transfer methods such as cooling, refrigerating and freezing; size 
adjustment through size reduction (peeling, slicing, dicing, cutting 
and grinding); drying/dehydration; vacuum packing and bagging; 
pasteurization for milk; cold storage; the application of high water 
pressure (``cold pasteurization''); butchering of livestock and poultry 
and the cleaning of fish. We believe that these handling and 
preservation techniques comply with the intent of the statute and do 
not alter the inherent character of agricultural products subjected to 
them.
    The reduction of the size of larger products would not be 
considered as altering the inherent character of the agricultural 
product, nor would such size reduction add significant value to the 
product. For example, cutting full size carrots into smaller, student-
friendly carrot sticks would not alter the inherent character of the 
agricultural product but would enhance its usable form. However, 
combining or forming any agricultural product would not meet the 
definition of unprocessed agricultural products as proposed. For 
example, while ground and frozen meat or poultry would not be 
considered as having had its inherent character changed, forming such a 
ground frozen product into a ready-to-prepare meat patty would be 
considered as changing the inherent character of the product while 
adding significant value to that product. Under the proposed 
definition, the geographic preference procurement option would not 
apply to the procurement of such products.
    This proposed rule would prohibit the application of the geographic 
preference procurement option for products subjected to processing 
methods not included in the definition of ``unprocessed agricultural 
products.''
    The geographic preference procurement option could only be used 
when purchasing locally grown and locally raised agricultural products 
as defined in this rule. However, once such a purchase is made, the 
institution would be free to have the agricultural product further 
processed under a separate processing contract. An institution would 
use regular procurement procedures in acquiring processing services to 
have such products processed in any way that they would like. In 
addition, it is important to note that, due to the geographic diversity 
in each state, the institution responsible for the procurement of the 
locally grown and locally raised product has the discretion to define 
the local area for which any geographic preference (e.g., State, 
county, region, etc.) will be applied. However, institutions should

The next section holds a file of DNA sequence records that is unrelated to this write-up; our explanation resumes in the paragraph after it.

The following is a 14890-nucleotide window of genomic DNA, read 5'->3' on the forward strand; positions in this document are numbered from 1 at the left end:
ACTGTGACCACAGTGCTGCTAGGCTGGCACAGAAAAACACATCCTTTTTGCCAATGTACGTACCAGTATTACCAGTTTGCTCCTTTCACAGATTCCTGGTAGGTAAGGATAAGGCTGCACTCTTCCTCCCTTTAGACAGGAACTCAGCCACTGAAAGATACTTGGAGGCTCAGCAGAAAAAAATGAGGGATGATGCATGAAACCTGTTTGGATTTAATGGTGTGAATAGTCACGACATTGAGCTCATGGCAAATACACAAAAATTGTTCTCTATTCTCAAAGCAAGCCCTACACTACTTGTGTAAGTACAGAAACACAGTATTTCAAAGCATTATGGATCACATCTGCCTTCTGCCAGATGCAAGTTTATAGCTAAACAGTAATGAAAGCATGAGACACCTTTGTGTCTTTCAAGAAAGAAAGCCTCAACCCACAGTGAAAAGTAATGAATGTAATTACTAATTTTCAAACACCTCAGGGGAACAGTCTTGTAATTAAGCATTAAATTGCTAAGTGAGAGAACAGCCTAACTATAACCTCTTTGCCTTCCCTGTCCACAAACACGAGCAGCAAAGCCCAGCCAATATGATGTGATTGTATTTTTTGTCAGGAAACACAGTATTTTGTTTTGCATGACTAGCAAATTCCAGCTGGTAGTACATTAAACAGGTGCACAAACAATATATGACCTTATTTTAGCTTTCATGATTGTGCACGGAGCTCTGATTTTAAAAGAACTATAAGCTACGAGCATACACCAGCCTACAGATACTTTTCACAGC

keep in mind that local preference should not be defined in a way that 
excludes bidders from outside the designated geographic area or 
otherwise unnecessarily restricts competition.
    Accordingly, this rule proposes to add new paragraphs to sections 
210.21, 215.14a, 220.16, 225.17 and 226.22 of Title 7, CFR, to include 
the geographic preference procurement option and define the term 
``unprocessed locally grown or locally raised agricultural products''.

Applicability to the Fresh Fruit and Vegetable Program

    The geographic preference procurement option is applicable to 
purchases made in the Fresh Fruit and Vegetable Program, 42 U.S.C. 
1769a (FFVP). However, this provision shall only be applied within the 
context of the FFVP's requirement that produce utilized in the program 
be fresh. The definition of ``unprocessed locally grown or locally 
raised agricultural products'' does not change the basic statutory 
requirement that only fresh produce may be purchased using funds for 
the Fresh Fruit and Vegetable Program. Development of regulations

[[Page 20318]]

pertaining to the requirements for the Fresh Fruit and Vegetable 
Program are currently in process and the provisions relating to the 
geographic preference procurement option will be included in that 
proposed rule, as appropriate.

Executive Order 12866

    This rule has been determined to be not significant and was not 
reviewed by the Office Management and Budget in conformance with 
Executive Order 12866.

Regulatory Flexibility Act

    This rule has been reviewed with regard to the requirements of the 
Regulatory Flexibility Act of 1980 (5 U.S.C. 601-612). It has been 
certified that this rule will not have a significant economic impact on 
a substantial number of small entities.

Unfunded Mandates Reform Act

    Title II of the Unfunded Mandates Reform Act of 1995 (UMRA), Public 
Law 104-4, establishes requirements for Federal agencies to assess the 
effects of their regulatory actions on State, local, and tribal 
governments and the private sector. Under Section 202 of the UMRA, the 
Department generally must prepare a written statement, including a 
cost/benefit analysis, for proposed and final rules with Federal 
mandates that may result in expenditures to State, local, or tribal 
governments, in the aggregate, or to the private sector, of $100 
million or more in any one year. When such a statement is needed for a 
rule, section 205 of the UMRA generally requires the Department to 
identify and consider a reasonable number of regulatory alternatives 
and adopt the least costly, more cost-effective or least burdensome 
alternative that achieves the objectives of the rule. This rule does